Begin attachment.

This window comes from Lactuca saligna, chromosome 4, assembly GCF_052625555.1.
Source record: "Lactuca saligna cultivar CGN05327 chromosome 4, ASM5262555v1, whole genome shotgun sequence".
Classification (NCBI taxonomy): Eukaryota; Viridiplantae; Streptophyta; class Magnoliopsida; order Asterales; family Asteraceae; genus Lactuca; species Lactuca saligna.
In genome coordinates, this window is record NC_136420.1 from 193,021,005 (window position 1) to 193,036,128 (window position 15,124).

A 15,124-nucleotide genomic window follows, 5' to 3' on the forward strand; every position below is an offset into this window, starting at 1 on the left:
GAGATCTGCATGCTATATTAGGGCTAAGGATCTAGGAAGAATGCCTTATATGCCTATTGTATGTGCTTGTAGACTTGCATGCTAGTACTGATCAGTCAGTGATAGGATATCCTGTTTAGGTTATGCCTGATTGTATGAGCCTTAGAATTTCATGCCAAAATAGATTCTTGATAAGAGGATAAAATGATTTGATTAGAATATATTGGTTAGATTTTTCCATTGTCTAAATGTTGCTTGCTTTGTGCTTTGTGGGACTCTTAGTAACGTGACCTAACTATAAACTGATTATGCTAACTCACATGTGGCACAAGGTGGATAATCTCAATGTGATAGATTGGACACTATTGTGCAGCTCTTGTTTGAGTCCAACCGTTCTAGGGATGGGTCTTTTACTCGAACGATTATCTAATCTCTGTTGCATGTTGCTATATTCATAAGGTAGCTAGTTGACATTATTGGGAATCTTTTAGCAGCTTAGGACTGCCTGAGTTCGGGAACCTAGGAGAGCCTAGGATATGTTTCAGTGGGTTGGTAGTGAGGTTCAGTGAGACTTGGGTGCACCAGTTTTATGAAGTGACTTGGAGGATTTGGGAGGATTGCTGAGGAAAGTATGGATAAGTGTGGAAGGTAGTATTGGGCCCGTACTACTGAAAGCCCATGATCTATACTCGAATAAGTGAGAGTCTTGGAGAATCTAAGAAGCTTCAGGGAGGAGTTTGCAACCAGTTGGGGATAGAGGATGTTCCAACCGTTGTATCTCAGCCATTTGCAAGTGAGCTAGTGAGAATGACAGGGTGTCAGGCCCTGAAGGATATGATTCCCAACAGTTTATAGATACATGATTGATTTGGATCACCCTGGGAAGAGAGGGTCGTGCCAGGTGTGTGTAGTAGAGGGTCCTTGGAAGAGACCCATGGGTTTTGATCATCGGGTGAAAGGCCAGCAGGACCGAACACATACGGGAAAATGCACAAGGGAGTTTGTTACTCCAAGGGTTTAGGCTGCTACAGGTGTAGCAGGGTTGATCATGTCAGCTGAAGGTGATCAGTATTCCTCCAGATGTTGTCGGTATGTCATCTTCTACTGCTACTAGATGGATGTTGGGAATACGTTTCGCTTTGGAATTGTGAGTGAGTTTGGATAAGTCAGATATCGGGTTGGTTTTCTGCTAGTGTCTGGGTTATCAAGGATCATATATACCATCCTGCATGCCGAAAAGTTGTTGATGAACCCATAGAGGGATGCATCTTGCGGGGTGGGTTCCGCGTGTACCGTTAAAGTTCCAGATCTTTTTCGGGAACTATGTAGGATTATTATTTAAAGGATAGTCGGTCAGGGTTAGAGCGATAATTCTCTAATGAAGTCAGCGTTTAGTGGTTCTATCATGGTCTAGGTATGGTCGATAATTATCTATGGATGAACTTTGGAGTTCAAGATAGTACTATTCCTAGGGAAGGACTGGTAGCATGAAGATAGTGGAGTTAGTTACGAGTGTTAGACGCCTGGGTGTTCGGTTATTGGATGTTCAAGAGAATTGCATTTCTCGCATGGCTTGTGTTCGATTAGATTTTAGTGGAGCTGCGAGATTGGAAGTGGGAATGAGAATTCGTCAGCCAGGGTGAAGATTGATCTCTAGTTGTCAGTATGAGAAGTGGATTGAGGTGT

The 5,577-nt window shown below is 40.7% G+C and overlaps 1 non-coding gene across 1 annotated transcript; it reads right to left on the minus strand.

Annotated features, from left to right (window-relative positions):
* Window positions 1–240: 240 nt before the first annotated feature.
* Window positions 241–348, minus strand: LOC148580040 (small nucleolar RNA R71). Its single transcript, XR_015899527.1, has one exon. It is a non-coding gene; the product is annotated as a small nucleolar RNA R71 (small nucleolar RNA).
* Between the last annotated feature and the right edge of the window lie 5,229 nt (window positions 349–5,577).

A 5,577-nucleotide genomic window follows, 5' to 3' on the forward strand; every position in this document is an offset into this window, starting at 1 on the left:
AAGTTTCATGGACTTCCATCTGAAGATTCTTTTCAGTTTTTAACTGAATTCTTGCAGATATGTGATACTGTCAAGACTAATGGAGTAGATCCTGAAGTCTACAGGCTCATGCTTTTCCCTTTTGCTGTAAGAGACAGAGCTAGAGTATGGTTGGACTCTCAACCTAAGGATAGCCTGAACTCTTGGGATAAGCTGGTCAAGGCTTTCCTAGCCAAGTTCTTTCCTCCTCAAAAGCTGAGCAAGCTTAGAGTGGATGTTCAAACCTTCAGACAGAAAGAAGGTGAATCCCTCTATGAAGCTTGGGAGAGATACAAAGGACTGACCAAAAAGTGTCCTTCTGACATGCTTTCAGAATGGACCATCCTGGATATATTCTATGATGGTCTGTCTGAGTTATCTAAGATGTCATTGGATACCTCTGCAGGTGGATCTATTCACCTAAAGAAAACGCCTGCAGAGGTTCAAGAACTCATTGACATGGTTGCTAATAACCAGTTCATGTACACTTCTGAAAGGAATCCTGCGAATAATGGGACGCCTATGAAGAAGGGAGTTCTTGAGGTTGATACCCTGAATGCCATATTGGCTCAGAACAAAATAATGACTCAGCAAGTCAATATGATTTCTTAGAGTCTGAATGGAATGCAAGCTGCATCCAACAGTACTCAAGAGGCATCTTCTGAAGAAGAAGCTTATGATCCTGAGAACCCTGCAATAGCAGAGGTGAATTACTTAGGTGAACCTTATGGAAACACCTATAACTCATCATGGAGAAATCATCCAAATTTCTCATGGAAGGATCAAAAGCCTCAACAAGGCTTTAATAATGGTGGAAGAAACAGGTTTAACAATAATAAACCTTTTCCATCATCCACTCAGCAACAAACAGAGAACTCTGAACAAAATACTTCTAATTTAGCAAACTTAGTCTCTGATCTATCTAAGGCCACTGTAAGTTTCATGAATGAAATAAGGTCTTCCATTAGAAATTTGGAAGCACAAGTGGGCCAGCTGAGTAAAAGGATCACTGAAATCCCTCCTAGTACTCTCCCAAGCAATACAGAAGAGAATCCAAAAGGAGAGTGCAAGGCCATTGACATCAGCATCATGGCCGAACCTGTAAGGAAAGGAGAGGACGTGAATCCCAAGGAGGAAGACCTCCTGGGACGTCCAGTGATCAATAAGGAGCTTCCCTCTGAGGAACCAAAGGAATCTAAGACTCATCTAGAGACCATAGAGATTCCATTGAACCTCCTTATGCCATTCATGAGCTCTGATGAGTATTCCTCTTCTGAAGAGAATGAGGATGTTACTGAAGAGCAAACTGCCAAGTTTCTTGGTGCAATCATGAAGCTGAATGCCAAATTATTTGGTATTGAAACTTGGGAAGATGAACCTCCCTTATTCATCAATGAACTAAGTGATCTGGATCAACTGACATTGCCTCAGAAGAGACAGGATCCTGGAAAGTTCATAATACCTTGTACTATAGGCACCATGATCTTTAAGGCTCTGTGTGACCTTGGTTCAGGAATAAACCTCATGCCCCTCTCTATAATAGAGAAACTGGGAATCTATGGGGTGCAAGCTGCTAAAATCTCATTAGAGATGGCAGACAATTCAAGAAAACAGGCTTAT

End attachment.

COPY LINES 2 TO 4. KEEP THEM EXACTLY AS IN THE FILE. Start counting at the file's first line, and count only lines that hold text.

Source record: "Lactuca saligna cultivar CGN05327 chromosome 4, ASM5262555v1, whole genome shotgun sequence".
Classification (NCBI taxonomy): Eukaryota; Viridiplantae; Streptophyta; class Magnoliopsida; order Asterales; family Asteraceae; genus Lactuca; species Lactuca saligna.
In genome coordinates, this window is record NC_136420.1 from 193,021,005 (window position 1) to 193,036,128 (window position 15,124).